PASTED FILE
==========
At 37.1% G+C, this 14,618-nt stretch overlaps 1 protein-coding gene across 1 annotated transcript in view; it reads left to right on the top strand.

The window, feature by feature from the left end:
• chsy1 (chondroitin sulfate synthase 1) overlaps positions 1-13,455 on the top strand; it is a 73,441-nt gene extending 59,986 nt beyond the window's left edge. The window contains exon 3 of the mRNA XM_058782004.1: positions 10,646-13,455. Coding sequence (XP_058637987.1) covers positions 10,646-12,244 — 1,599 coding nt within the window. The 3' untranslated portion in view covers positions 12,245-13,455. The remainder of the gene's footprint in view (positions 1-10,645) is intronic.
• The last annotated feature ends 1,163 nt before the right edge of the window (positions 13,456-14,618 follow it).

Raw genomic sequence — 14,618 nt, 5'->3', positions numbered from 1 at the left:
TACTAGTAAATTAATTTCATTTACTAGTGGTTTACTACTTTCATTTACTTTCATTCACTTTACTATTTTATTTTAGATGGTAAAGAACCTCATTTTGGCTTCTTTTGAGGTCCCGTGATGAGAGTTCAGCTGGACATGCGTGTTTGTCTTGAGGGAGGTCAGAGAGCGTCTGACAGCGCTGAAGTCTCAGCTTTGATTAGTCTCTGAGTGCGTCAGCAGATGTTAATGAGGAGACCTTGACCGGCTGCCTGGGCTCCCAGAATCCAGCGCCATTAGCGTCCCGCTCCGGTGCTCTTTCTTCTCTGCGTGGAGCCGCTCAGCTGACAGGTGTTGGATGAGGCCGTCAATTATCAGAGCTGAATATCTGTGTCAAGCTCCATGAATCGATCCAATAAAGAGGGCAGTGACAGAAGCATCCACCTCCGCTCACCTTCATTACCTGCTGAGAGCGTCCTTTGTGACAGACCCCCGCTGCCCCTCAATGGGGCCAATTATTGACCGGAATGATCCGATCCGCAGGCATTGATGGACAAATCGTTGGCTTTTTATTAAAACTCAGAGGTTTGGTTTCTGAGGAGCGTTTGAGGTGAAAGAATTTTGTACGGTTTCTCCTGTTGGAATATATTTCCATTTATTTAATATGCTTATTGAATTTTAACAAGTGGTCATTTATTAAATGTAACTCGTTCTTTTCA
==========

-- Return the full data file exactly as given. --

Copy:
At 37.1% G+C, this 14,618-nt stretch overlaps 1 protein-coding gene across 1 annotated transcript in view; it reads left to right on the top strand.

The window, feature by feature from the left end:
• chsy1 (chondroitin sulfate synthase 1) overlaps positions 1-13,455 on the top strand; it is a 73,441-nt gene extending 59,986 nt beyond the window's left edge. The window contains exon 3 of the mRNA XM_058782004.1: positions 10,646-13,455. Coding sequence (XP_058637987.1) covers positions 10,646-12,244 — 1,599 coding nt within the window. The 3' untranslated portion in view covers positions 12,245-13,455. The remainder of the gene's footprint in view (positions 1-10,645) is intronic.
• The last annotated feature ends 1,163 nt before the right edge of the window (positions 13,456-14,618 follow it).

Raw genomic sequence — 14,618 nt, 5'->3', positions numbered from 1 at the left:
TACTAGTAAATTAATTTCATTTACTAGTGGTTTACTACTTTCATTTACTTTCATTCACTTTACTATTTTATTTTAGATGGTAAAGAACCTCATTTTGGCTTCTTTTGAGGTCCCGTGATGAGAGTTCAGCTGGACATGCGTGTTTGTCTTGAGGGAGGTCAGAGAGCGTCTGACAGCGCTGAAGTCTCAGCTTTGATTAGTCTCTGAGTGCGTCAGCAGATGTTAATGAGGAGACCTTGACCGGCTGCCTGGGCTCCCAGAATCCAGCGCCATTAGCGTCCCGCTCCGGTGCTCTTTCTTCTCTGCGTGGAGCCGCTCAGCTGACAGGTGTTGGATGAGGCCGTCAATTATCAGAGCTGAATATCTGTGTCAAGCTCCATGAATCGATCCAATAAAGAGGGCAGTGACAGAAGCATCCACCTCCGCTCACCTTCATTACCTGCTGAGAGCGTCCTTTGTGACAGACCCCCGCTGCCCCTCAATGGGGCCAATTATTGACCGGAATGATCCGATCCGCAGGCATTGATGGACAAATCGTTGGCTTTTTATTAAAACTCAGAGGTTTGGTTTCTGAGGAGCGTTTGAGGTGAAAGAATTTTGTACGGTTTCTCCTGTTGGAATATATTTCCATTTATTTAATATGCTTATTGAATTTTAACAAGTGGTCATTTATTAAATGTAACTCGTTCTTTTCA